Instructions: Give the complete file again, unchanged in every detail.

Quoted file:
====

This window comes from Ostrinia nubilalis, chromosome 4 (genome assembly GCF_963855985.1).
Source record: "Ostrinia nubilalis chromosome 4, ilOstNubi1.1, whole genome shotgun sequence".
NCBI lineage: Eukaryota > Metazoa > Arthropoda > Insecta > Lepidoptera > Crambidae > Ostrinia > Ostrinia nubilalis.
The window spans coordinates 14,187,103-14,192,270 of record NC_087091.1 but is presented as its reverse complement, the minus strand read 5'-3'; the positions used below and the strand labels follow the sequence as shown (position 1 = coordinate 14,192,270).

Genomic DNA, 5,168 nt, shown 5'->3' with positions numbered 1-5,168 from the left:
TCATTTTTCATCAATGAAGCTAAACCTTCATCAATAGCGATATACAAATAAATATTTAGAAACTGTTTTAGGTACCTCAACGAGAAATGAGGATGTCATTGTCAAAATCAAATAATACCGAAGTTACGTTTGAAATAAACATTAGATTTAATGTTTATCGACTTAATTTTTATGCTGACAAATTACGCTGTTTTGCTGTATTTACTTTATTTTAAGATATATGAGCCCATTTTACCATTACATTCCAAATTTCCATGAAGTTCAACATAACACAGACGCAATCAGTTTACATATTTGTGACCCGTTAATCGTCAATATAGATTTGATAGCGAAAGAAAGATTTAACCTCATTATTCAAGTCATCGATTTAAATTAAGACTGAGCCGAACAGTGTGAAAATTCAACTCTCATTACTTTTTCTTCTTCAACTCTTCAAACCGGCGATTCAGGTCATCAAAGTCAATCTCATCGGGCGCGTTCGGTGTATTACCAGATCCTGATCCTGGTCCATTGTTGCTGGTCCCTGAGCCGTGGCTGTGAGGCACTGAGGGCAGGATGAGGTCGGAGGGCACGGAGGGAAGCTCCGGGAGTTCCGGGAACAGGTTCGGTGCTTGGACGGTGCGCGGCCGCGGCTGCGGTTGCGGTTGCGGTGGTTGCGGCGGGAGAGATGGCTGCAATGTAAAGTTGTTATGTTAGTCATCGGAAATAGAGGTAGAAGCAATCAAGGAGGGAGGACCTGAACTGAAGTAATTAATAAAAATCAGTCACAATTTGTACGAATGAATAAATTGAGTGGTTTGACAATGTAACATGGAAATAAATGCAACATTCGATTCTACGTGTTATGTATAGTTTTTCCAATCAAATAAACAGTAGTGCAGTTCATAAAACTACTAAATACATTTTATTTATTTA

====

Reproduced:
This window comes from Ostrinia nubilalis, chromosome 4 (genome assembly GCF_963855985.1).
Source record: "Ostrinia nubilalis chromosome 4, ilOstNubi1.1, whole genome shotgun sequence".
NCBI lineage: Eukaryota > Metazoa > Arthropoda > Insecta > Lepidoptera > Crambidae > Ostrinia > Ostrinia nubilalis.
The window spans coordinates 14,187,103-14,192,270 of record NC_087091.1 but is presented as its reverse complement, the minus strand read 5'-3'; the positions used below and the strand labels follow the sequence as shown (position 1 = coordinate 14,192,270).

Genomic DNA, 5,168 nt, shown 5'->3' with positions numbered 1-5,168 from the left:
TCATTTTTCATCAATGAAGCTAAACCTTCATCAATAGCGATATACAAATAAATATTTAGAAACTGTTTTAGGTACCTCAACGAGAAATGAGGATGTCATTGTCAAAATCAAATAATACCGAAGTTACGTTTGAAATAAACATTAGATTTAATGTTTATCGACTTAATTTTTATGCTGACAAATTACGCTGTTTTGCTGTATTTACTTTATTTTAAGATATATGAGCCCATTTTACCATTACATTCCAAATTTCCATGAAGTTCAACATAACACAGACGCAATCAGTTTACATATTTGTGACCCGTTAATCGTCAATATAGATTTGATAGCGAAAGAAAGATTTAACCTCATTATTCAAGTCATCGATTTAAATTAAGACTGAGCCGAACAGTGTGAAAATTCAACTCTCATTACTTTTTCTTCTTCAACTCTTCAAACCGGCGATTCAGGTCATCAAAGTCAATCTCATCGGGCGCGTTCGGTGTATTACCAGATCCTGATCCTGGTCCATTGTTGCTGGTCCCTGAGCCGTGGCTGTGAGGCACTGAGGGCAGGATGAGGTCGGAGGGCACGGAGGGAAGCTCCGGGAGTTCCGGGAACAGGTTCGGTGCTTGGACGGTGCGCGGCCGCGGCTGCGGTTGCGGTTGCGGTGGTTGCGGCGGGAGAGATGGCTGCAATGTAAAGTTGTTATGTTAGTCATCGGAAATAGAGGTAGAAGCAATCAAGGAGGGAGGACCTGAACTGAAGTAATTAATAAAAATCAGTCACAATTTGTACGAATGAATAAATTGAGTGGTTTGACAATGTAACATGGAAATAAATGCAACATTCGATTCTACGTGTTATGTATAGTTTTTCCAATCAAATAAACAGTAGTGCAGTTCATAAAACTACTAAATACATTTTATTTATTTA